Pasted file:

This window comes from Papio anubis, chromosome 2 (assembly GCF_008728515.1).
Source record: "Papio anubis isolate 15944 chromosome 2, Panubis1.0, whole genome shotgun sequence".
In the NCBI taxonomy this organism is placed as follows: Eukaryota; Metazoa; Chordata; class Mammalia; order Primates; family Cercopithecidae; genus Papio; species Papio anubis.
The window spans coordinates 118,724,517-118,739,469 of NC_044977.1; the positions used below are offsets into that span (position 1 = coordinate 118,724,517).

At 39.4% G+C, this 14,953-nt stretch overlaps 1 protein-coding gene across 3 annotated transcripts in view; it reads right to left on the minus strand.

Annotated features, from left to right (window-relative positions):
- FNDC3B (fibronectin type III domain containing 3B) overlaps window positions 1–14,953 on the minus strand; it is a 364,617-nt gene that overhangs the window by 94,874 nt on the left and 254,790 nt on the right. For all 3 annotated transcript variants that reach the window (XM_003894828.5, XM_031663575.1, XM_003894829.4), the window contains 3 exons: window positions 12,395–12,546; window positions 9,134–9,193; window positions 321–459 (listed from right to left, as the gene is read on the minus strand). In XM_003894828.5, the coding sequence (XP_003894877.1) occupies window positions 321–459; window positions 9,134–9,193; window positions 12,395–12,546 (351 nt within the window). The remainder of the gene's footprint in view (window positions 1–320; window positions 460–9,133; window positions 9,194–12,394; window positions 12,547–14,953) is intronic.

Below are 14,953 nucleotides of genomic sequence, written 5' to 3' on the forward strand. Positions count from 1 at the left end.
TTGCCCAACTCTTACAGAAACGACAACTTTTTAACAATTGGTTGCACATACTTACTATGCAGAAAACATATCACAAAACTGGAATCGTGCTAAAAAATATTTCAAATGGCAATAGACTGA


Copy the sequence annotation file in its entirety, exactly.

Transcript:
This window comes from Papio anubis, chromosome 2 (assembly GCF_008728515.1).
Source record: "Papio anubis isolate 15944 chromosome 2, Panubis1.0, whole genome shotgun sequence".
In the NCBI taxonomy this organism is placed as follows: Eukaryota; Metazoa; Chordata; class Mammalia; order Primates; family Cercopithecidae; genus Papio; species Papio anubis.
The window spans coordinates 118,724,517-118,739,469 of NC_044977.1; the positions used below are offsets into that span (position 1 = coordinate 118,724,517).

At 39.4% G+C, this 14,953-nt stretch overlaps 1 protein-coding gene across 3 annotated transcripts in view; it reads right to left on the minus strand.

Annotated features, from left to right (window-relative positions):
- FNDC3B (fibronectin type III domain containing 3B) overlaps window positions 1–14,953 on the minus strand; it is a 364,617-nt gene that overhangs the window by 94,874 nt on the left and 254,790 nt on the right. For all 3 annotated transcript variants that reach the window (XM_003894828.5, XM_031663575.1, XM_003894829.4), the window contains 3 exons: window positions 12,395–12,546; window positions 9,134–9,193; window positions 321–459 (listed from right to left, as the gene is read on the minus strand). In XM_003894828.5, the coding sequence (XP_003894877.1) occupies window positions 321–459; window positions 9,134–9,193; window positions 12,395–12,546 (351 nt within the window). The remainder of the gene's footprint in view (window positions 1–320; window positions 460–9,133; window positions 9,194–12,394; window positions 12,547–14,953) is intronic.

Below are 14,953 nucleotides of genomic sequence, written 5' to 3' on the forward strand. Positions count from 1 at the left end.
TTGCCCAACTCTTACAGAAACGACAACTTTTTAACAATTGGTTGCACATACTTACTATGCAGAAAACATATCACAAAACTGGAATCGTGCTAAAAAATATTTCAAATGGCAATAGACTGA